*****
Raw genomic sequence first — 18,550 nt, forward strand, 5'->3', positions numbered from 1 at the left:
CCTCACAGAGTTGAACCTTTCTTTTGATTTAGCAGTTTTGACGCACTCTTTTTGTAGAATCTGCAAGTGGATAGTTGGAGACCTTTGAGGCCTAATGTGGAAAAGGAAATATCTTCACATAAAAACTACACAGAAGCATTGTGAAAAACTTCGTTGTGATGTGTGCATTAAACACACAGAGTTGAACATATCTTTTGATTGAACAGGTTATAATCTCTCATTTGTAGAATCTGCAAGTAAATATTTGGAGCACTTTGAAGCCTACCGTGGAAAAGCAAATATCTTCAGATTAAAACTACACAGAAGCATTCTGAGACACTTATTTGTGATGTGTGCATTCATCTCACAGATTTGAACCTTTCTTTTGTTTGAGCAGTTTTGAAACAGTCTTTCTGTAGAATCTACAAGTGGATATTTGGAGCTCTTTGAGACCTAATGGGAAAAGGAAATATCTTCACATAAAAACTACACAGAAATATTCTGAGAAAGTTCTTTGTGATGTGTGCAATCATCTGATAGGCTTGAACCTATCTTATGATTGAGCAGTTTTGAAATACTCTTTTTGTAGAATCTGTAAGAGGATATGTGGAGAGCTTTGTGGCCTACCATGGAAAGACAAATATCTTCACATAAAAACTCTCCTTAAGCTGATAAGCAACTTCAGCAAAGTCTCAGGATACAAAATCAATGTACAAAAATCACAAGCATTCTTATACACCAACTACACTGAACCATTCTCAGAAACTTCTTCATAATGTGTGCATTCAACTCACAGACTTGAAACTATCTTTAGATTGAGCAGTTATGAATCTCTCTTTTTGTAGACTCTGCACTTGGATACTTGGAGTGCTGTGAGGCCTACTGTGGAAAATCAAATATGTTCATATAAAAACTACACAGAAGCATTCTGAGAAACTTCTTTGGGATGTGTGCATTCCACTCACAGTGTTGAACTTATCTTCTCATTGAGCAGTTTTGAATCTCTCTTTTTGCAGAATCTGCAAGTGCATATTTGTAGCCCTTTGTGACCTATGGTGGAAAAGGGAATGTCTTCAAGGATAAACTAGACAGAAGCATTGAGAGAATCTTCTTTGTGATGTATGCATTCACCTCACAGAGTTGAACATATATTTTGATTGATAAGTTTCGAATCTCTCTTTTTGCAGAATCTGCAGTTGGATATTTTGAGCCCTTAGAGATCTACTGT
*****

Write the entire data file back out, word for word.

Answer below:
Raw genomic sequence first — 18,550 nt, forward strand, 5'->3', positions numbered from 1 at the left:
CCTCACAGAGTTGAACCTTTCTTTTGATTTAGCAGTTTTGACGCACTCTTTTTGTAGAATCTGCAAGTGGATAGTTGGAGACCTTTGAGGCCTAATGTGGAAAAGGAAATATCTTCACATAAAAACTACACAGAAGCATTGTGAAAAACTTCGTTGTGATGTGTGCATTAAACACACAGAGTTGAACATATCTTTTGATTGAACAGGTTATAATCTCTCATTTGTAGAATCTGCAAGTAAATATTTGGAGCACTTTGAAGCCTACCGTGGAAAAGCAAATATCTTCAGATTAAAACTACACAGAAGCATTCTGAGACACTTATTTGTGATGTGTGCATTCATCTCACAGATTTGAACCTTTCTTTTGTTTGAGCAGTTTTGAAACAGTCTTTCTGTAGAATCTACAAGTGGATATTTGGAGCTCTTTGAGACCTAATGGGAAAAGGAAATATCTTCACATAAAAACTACACAGAAATATTCTGAGAAAGTTCTTTGTGATGTGTGCAATCATCTGATAGGCTTGAACCTATCTTATGATTGAGCAGTTTTGAAATACTCTTTTTGTAGAATCTGTAAGAGGATATGTGGAGAGCTTTGTGGCCTACCATGGAAAGACAAATATCTTCACATAAAAACTCTCCTTAAGCTGATAAGCAACTTCAGCAAAGTCTCAGGATACAAAATCAATGTACAAAAATCACAAGCATTCTTATACACCAACTACACTGAACCATTCTCAGAAACTTCTTCATAATGTGTGCATTCAACTCACAGACTTGAAACTATCTTTAGATTGAGCAGTTATGAATCTCTCTTTTTGTAGACTCTGCACTTGGATACTTGGAGTGCTGTGAGGCCTACTGTGGAAAATCAAATATGTTCATATAAAAACTACACAGAAGCATTCTGAGAAACTTCTTTGGGATGTGTGCATTCCACTCACAGTGTTGAACTTATCTTCTCATTGAGCAGTTTTGAATCTCTCTTTTTGCAGAATCTGCAAGTGCATATTTGTAGCCCTTTGTGACCTATGGTGGAAAAGGGAATGTCTTCAAGGATAAACTAGACAGAAGCATTGAGAGAATCTTCTTTGTGATGTATGCATTCACCTCACAGAGTTGAACATATATTTTGATTGATAAGTTTCGAATCTCTCTTTTTGCAGAATCTGCAGTTGGATATTTTGAGCCCTTAGAGATCTACTGT